After, I ordered most of the remaining parts for our trapeze costumes (which should double for ballet stuff, later; it looks like things might be shaping up in terms of getting an adult students’ performing group together, but more on that later, as I don’t want to screw it up by speaking too soon).

Likewise, it would seem that I now have a choral performance iron in the fire for next year, which is great — not something that will require a year-long commitment, but something I’ll enjoy immensely.

So that was Monday. I’m super tired, so I’m off to bed.

G’night, everybody.

Ballet Lessons: Get Out Of Your Own Way

Little by little, piece by piece, Ms. B of Hard Mode Ballet Class is making a dancer out of me.

Not just a guy who knows how to execute a bunch of ballet steps, but a dancer — someone who executes a bunch of ballet steps with élan; who uses his head and his eyes and his port de bras; who relates to the music intelligently and expressively; who doesn’t grip with his neck, for frack’s sake.

In order to do that, one must learn one’s own body in depth: how to feel the minute muscles in the hip socket; how to knit the ribs together without collapsing; how to open the collarbones without throwing the shoulders back behind the hips.

One must also learn how to get out of one’s own way.

There’s a magical thing that happens when you learn how to get out of your own way: suddenly, things get easier.

In order to execute a high, smooth grand rond-de-jambe, you must know where to place your pelvis so you don’t block either your extension or your turnout. The first time you find that balance (perhaps after having had it and then lost it), it’s like magic.

Curiously, some dancers naturally find it early in their training only to lose it again as they begin to work more consciously on turnout, placement, and extension.

That’s pretty much what happened to me: I started really thinking about pelvic placement about a year ago — and at first I over-corrected, as is my wont. As I began to work into more advanced classes and to work towards higher extensions, I found myself inexplicably blocked at times: and then Ms. B got around to sorting my pelvis, and it turned out that I was basically getting in my own way.

Once I let my pelvis find its own neutral spot and stopped thinking so hard — once I got out of my own way — my extensions got better, my turnout got better, and I could start really thinking about other stuff.

Ironically, the whole source of the problem with extensions and turnout resulted from a conscious effort to place my pelvis so I could … like … better access turnout and alignment.

I think this makes a good allegory.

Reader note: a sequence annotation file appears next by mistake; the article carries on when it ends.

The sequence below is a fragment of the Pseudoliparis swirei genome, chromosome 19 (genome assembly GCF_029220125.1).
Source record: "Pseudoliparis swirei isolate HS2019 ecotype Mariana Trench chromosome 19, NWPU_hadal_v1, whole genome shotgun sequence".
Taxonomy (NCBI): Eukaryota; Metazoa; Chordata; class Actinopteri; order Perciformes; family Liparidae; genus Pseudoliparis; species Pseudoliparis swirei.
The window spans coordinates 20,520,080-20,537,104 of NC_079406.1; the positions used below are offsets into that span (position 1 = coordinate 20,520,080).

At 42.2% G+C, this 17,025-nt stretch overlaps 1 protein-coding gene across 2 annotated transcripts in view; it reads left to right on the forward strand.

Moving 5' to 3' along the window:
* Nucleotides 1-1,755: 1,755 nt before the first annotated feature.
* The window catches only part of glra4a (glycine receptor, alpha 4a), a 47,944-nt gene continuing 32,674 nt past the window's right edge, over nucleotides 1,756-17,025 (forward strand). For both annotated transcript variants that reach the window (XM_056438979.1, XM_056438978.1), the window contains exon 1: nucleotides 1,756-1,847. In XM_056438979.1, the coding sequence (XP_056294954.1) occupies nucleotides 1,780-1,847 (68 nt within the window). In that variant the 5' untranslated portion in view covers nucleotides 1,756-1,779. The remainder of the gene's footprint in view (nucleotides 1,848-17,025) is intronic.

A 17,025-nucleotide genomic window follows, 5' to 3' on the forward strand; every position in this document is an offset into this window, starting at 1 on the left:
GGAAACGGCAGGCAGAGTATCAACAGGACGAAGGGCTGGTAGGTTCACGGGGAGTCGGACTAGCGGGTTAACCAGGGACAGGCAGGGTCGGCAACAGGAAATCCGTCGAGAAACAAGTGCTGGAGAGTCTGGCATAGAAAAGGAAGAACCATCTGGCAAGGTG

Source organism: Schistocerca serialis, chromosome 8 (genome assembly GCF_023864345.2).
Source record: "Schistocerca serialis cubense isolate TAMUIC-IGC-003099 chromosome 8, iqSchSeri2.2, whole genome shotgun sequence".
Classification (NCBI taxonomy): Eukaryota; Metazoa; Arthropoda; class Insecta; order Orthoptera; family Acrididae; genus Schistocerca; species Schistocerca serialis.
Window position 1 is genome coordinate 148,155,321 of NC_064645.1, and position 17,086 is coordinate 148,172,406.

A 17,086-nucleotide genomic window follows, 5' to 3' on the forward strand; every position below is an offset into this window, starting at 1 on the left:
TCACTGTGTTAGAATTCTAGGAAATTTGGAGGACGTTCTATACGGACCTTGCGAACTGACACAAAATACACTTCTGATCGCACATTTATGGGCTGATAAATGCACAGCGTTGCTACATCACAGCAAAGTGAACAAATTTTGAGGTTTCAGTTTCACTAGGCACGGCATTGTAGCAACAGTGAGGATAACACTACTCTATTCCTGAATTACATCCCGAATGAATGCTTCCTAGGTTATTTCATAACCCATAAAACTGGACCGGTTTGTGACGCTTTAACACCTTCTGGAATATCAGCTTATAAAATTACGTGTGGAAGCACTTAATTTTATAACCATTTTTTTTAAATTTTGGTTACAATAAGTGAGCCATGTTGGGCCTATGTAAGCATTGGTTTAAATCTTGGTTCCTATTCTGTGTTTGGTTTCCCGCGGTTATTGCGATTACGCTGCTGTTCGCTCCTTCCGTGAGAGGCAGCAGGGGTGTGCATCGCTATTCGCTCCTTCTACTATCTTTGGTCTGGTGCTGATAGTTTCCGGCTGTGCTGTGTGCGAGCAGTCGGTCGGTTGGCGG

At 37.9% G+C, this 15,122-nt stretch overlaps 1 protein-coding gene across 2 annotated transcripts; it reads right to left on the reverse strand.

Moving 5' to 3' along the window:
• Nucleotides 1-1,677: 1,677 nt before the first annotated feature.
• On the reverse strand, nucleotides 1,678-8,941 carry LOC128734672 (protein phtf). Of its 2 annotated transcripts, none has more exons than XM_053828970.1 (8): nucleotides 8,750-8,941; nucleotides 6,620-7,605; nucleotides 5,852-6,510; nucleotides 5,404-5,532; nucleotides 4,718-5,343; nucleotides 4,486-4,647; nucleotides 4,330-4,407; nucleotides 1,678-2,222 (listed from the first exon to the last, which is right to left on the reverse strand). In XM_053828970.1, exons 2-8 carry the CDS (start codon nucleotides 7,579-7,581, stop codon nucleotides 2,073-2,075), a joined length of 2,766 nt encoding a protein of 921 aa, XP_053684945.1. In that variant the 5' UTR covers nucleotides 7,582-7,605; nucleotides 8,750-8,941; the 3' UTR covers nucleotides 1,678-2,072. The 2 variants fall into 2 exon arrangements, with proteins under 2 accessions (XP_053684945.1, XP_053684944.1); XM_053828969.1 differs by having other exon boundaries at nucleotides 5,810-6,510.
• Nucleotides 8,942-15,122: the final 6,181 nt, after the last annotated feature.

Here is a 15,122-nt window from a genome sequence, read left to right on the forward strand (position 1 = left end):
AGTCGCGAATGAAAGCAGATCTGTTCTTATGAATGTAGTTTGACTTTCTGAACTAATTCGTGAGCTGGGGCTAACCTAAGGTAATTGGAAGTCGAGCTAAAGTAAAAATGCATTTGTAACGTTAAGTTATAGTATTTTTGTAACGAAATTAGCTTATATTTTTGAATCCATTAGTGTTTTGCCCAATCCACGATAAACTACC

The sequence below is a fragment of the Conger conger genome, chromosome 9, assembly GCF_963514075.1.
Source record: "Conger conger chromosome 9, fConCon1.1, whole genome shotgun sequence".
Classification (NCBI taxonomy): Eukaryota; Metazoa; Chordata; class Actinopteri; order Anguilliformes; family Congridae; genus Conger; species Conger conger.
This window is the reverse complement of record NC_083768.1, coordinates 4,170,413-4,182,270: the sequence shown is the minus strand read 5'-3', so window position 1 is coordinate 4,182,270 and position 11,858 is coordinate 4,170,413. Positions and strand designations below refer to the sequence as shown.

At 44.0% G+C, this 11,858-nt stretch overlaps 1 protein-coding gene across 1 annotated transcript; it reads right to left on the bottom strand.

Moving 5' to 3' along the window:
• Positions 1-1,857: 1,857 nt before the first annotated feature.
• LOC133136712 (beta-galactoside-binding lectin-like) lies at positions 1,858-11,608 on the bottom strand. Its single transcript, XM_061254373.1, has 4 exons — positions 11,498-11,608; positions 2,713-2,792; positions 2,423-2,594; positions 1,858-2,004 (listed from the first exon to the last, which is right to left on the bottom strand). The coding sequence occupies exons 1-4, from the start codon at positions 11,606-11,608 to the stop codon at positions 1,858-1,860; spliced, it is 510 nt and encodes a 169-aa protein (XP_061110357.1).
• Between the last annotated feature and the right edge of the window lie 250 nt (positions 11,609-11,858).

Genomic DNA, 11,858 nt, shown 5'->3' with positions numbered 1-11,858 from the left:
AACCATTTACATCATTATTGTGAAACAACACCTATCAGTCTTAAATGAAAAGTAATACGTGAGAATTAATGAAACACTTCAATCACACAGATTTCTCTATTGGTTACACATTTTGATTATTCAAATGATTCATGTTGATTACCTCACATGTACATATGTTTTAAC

Often, in life, we get so concerned about being correct that, in fact, we over-correct. We try really hard to do things just right, and we find ourselves stumbling into unexpected road-blocks; tangled in the intricacies of the details.

In short, we get in our own way.

Sometimes, the best answer is to stop thinking, stop concentrating so hard on being correct, and get out of our own way. (This is, I am almost certain, a corollary to the rule, “Don’t make it happen — let it happen.”)

So there you have it. If you’re having difficulty in your dancing or in your life, maybe try loosening the reins and getting out of your own way. It might just help!

So that’s my Ballet Lesson for today.

~~

In other news, I apologize for my recent absence. I’ve had a sinus infection, and the first really noticeable symptom (besides, randomly, pain in my teeth) was a wicked fatigue that seemed to come from nowhere. I haven’t been posting because, in short, I’ve had nothing to post. I’ve basically been asleep, for the most part, for the past week.

I did do part of class (and part of juggling class) on Saturday, but I was actually too tired to write about it afterwards, which pretty much tells you everything you need to know. If I’m too tired to write, I’m probably too darn tired to do just about anything.

Monday Class: In Developpe-ment?

Okay, that was bad, I admit it. Couldn’t think of anything else.

I felt a bit stiff this morning. I may have overdone it yesterday with caffeine, rum, and sugar, while under-doing it with, like, actual food and calories, heh. Today, I made roasted chicken legs* and vegetables for dinner, so that’s a step in the right direction.

*…As I said to my friend Robert, “…Cut from the bodies of bros who skipped leg day. THIS IS WHY YOU NEVER SKIP LEG DAY.”

Fortunately, as I’ve mentioned before, in ballet, every day is leg day.

On the other hand, The Lady of the Camélias was stunning. Not only very fine dancing, but very fine acting, particularly by Svetlana Zakharova, who absolutely embodied the principal female role, Marguerite. Anna Tikhomirova brought humor and aching pathos to Marguerite’s mirror image, the legendary Manon Lescaut, who appears both in the ballet-within-the-ballet and also in Marguerite’s inner visions.